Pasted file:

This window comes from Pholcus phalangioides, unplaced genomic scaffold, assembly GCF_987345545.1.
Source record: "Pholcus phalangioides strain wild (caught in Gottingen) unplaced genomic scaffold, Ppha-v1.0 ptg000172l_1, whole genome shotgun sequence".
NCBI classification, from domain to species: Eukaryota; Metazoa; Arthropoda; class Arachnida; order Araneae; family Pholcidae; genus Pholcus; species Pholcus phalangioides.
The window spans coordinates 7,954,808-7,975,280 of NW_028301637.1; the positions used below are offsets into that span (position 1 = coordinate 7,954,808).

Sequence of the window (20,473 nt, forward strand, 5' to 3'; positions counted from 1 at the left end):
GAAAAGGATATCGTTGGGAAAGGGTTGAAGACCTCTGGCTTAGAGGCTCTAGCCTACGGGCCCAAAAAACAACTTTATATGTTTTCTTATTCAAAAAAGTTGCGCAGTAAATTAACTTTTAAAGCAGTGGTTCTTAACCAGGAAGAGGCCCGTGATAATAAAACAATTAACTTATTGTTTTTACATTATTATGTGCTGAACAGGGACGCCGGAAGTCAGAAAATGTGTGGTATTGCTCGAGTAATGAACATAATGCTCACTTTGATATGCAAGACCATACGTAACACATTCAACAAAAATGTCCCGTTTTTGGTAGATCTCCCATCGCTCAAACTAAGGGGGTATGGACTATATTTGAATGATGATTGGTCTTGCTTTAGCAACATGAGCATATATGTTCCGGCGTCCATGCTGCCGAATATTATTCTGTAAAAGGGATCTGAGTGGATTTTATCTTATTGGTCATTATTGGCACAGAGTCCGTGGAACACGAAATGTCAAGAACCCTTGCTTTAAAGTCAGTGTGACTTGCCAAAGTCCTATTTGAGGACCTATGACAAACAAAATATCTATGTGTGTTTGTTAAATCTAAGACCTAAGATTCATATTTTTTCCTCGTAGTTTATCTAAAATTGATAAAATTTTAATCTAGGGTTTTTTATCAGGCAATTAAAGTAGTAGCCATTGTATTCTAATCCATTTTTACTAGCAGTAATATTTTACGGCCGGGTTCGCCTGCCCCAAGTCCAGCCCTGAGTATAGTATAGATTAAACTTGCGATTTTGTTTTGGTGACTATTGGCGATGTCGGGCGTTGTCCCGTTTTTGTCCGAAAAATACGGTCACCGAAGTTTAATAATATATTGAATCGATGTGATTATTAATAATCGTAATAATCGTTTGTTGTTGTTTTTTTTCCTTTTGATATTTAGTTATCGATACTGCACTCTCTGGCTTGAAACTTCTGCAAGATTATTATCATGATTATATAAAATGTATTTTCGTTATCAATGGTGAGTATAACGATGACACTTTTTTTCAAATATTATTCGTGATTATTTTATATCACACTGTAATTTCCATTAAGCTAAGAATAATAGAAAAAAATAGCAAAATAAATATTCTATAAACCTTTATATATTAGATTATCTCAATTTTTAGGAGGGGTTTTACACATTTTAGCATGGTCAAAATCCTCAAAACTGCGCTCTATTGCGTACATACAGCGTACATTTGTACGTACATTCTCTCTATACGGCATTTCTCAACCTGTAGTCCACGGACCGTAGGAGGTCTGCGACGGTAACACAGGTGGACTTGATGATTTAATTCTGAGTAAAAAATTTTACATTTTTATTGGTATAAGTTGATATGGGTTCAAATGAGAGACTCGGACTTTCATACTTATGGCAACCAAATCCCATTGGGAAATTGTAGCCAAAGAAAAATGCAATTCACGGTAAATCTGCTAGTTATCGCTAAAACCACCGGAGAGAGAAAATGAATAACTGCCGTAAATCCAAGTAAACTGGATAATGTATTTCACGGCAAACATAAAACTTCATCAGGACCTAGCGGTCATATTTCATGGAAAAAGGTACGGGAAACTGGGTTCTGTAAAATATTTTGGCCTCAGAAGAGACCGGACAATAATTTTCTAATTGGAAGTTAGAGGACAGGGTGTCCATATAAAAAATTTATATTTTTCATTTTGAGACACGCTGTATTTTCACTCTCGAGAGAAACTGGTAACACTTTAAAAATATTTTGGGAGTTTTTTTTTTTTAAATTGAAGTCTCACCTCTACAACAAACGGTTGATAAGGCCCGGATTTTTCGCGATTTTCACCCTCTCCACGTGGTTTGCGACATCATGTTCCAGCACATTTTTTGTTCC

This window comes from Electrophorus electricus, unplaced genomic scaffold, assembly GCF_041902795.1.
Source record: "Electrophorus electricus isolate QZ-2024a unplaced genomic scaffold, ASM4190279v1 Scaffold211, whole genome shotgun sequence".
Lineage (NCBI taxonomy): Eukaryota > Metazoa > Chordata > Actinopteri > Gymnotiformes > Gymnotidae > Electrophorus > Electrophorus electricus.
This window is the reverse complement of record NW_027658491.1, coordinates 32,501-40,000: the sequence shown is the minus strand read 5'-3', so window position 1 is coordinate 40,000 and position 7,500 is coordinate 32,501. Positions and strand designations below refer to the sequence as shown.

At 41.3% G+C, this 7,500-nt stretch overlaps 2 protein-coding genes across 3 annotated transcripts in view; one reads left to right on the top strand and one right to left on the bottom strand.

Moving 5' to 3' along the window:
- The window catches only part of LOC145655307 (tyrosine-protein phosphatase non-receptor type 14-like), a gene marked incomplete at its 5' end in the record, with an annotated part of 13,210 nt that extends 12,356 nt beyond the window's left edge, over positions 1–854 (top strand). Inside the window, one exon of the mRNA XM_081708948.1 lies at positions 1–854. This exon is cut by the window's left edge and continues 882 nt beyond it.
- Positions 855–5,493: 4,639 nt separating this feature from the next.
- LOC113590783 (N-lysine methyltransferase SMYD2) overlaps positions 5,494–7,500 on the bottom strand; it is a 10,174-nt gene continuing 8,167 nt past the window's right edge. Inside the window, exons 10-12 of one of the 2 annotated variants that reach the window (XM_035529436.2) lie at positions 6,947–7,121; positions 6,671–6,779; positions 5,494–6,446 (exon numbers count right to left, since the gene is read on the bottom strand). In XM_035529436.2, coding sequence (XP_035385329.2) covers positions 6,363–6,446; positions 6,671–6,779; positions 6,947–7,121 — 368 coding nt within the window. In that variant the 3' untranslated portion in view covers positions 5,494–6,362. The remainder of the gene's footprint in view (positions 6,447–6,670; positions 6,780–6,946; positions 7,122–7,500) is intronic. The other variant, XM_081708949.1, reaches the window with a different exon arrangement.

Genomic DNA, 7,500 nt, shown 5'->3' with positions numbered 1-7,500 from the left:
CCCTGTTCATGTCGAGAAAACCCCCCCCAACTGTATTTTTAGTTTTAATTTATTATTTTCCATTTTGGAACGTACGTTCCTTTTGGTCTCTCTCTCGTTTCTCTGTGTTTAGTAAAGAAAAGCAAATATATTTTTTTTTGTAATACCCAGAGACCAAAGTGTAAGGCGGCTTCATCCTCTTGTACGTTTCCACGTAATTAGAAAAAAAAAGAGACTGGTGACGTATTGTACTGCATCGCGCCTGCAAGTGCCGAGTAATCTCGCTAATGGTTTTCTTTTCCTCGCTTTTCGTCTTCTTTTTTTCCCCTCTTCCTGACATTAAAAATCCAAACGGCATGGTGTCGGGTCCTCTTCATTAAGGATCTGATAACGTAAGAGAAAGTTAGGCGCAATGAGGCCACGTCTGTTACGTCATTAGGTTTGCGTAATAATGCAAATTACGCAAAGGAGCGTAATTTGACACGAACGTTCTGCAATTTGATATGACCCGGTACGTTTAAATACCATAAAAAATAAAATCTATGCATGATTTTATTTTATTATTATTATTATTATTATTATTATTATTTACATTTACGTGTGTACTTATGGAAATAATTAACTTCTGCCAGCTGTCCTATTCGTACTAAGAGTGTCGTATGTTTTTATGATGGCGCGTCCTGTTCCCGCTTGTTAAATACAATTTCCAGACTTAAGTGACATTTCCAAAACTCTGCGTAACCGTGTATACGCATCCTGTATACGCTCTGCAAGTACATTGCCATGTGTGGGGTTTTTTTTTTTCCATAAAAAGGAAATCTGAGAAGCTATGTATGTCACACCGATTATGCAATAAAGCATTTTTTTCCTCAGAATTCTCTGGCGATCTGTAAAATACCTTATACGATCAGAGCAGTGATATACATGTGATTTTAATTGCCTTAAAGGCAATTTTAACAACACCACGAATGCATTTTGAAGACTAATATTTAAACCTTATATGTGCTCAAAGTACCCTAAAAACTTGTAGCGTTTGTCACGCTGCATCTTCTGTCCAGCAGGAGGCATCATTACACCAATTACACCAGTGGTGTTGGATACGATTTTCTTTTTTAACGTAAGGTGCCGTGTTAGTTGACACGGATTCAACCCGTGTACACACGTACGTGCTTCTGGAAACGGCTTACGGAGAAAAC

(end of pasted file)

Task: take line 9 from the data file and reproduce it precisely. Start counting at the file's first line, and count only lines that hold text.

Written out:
Lineage (NCBI taxonomy): Eukaryota > Metazoa > Chordata > Actinopteri > Gymnotiformes > Gymnotidae > Electrophorus > Electrophorus electricus.